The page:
Origin of agonized
verb (used without object), ag·o·nized, ag·o·niz·ing.
verb (used with object), ag·o·nized, ag·o·niz·ing.
Origin of agonize
Related Words for agonizeddisturb, lament, harrow, excruciate, crucify, bleed, squirm, pain, afflict, torture, writhe, hurt, try, strain, torment, struggle, wince, labor, strive, martyr
Examples from the Web for agonized
Contemporary Examples of agonized
Most important, he was a mother figure—he cared for them, reassured them, agonized on them, nagged them, even wept for them.What It Was Like to Watch the Beatles Become the Beatles—Nik Cohn Remembers
February 9, 2014
Announcement videos are agonized over internally, so a bit of close-reading can be revealing.Tim Pawlenty's Obstacle Course
March 23, 2011
As President Barack Obama plays an agonized Hamlet over Afghanistan, the ice is cracking beneath his feet on Capitol Hill.With Friends Like These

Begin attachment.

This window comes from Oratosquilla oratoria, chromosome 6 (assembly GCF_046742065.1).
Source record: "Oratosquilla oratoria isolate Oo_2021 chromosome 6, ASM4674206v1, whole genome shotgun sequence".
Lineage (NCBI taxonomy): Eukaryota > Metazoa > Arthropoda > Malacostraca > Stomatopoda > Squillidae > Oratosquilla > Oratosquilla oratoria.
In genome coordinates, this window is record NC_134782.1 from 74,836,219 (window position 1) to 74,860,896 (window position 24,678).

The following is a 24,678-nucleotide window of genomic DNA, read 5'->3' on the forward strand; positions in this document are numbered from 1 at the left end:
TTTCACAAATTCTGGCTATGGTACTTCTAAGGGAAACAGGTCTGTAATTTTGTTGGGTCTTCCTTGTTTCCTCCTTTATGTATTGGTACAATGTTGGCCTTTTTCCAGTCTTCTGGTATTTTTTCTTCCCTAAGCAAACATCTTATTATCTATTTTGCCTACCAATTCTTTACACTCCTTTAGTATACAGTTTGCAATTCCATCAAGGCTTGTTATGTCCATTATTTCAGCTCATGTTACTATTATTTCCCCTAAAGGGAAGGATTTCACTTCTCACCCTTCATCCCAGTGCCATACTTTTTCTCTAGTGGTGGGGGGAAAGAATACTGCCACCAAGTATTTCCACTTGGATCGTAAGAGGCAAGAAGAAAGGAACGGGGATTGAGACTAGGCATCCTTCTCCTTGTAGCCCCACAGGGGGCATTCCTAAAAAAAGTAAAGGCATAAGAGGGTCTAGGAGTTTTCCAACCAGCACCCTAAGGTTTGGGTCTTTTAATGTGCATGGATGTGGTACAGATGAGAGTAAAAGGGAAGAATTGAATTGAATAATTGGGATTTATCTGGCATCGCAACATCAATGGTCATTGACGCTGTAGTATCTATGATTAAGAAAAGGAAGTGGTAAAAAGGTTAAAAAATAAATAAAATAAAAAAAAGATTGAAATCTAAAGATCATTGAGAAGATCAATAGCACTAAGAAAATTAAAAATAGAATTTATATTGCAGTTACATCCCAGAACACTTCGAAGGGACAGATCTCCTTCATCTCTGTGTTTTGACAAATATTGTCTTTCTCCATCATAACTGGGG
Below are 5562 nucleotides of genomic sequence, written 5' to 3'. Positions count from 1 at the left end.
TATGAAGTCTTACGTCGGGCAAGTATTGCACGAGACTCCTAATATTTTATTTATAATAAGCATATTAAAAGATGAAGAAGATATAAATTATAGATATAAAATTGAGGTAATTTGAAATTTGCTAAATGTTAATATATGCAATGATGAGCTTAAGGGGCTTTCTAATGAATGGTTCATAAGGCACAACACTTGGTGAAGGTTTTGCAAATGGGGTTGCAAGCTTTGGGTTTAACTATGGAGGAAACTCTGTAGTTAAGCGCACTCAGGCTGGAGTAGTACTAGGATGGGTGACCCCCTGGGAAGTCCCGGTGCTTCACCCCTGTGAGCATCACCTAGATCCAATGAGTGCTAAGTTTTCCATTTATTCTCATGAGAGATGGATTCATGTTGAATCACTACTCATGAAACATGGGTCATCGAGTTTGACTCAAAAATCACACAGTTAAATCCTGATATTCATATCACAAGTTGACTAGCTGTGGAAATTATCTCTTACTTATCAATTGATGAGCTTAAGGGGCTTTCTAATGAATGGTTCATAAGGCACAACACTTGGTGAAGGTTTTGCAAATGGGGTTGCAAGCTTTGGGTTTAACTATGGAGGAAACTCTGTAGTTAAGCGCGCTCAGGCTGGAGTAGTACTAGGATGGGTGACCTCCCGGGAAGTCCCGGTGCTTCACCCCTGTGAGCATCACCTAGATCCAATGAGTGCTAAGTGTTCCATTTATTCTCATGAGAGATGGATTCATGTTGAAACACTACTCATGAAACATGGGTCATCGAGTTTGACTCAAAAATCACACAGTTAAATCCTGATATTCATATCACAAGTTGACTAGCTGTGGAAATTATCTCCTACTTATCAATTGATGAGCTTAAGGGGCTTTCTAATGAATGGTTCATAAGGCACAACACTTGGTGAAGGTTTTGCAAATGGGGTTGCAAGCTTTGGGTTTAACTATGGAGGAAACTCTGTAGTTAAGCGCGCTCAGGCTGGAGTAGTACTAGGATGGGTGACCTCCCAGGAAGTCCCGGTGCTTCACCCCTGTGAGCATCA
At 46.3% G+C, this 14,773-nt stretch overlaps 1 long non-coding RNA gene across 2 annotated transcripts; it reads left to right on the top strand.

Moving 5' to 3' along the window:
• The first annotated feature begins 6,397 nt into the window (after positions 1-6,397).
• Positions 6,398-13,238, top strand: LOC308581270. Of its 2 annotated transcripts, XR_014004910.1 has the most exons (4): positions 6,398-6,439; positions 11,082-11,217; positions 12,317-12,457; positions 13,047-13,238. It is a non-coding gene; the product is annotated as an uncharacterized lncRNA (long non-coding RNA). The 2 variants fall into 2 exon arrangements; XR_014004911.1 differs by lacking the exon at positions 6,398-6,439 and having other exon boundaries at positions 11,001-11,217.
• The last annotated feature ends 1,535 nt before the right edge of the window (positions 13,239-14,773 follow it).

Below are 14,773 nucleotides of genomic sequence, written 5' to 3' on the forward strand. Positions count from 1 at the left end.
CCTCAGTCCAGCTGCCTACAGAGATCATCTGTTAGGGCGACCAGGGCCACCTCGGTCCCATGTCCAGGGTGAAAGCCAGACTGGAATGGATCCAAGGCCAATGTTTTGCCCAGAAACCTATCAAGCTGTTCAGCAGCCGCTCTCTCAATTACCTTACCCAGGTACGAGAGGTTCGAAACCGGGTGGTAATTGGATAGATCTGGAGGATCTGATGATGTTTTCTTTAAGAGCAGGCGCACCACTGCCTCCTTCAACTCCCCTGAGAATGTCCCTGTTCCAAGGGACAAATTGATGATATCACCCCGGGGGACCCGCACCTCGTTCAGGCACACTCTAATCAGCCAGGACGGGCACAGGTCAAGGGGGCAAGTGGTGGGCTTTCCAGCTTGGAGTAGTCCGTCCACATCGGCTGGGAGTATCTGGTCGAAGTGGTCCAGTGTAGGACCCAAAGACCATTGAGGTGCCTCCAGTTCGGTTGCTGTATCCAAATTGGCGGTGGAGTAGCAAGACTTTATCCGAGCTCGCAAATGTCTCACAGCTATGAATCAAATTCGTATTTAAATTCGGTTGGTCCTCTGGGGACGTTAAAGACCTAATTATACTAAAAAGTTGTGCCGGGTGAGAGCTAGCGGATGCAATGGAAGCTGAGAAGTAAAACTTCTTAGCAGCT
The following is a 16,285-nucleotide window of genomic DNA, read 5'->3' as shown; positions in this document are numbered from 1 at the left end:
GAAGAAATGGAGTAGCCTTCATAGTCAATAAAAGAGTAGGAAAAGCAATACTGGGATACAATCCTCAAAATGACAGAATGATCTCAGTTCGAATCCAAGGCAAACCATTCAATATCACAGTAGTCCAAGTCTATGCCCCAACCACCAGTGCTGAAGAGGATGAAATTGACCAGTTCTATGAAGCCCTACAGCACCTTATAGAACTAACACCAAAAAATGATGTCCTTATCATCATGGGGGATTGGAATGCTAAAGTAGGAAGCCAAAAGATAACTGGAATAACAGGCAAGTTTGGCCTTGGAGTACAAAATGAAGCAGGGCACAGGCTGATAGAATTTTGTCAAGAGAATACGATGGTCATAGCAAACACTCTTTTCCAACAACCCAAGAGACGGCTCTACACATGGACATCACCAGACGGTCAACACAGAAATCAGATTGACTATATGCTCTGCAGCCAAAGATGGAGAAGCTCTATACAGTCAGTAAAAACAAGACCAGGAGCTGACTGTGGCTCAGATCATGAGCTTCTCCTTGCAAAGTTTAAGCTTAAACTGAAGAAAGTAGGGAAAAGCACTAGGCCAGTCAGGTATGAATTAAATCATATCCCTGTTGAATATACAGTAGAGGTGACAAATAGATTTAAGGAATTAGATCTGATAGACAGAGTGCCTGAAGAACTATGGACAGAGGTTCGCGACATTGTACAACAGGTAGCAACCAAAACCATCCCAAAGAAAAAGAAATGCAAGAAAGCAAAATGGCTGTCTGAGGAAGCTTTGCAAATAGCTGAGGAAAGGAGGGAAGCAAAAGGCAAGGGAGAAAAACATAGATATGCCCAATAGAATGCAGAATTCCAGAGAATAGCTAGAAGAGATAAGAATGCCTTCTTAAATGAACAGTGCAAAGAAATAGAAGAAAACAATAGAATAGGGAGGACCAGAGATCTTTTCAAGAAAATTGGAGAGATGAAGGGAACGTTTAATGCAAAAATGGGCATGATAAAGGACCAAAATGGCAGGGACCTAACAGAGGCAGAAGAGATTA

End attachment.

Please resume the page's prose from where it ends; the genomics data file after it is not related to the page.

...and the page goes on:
October 7, 2009
Historical Examples of agonized
No leisure is here, only quivering, intense, agonized anxiety.The Forest
Stewart Edward White
But in his doctrine of spiritual integrity, in the agonized utterance, "Be true—be true!"The American Mind
She seemed to have aged ten years from the hours of agonized weeping.
But, little by little, his face resumed an agonized expression.
He had answered his call, praying him in an agonized voice to descend and rescue him.Murder Point
Word Origin for agonize
1580s, "to torture," from Middle French agoniser or directly from Medieval Latin agonizare, from Greek agonizesthai "to contend in the struggle" (see agony). Intransitive sense of "to suffer physical pain" is recorded from 1660s. That of "to worry intensely" is from 1853. Related: Agonized; agonizing.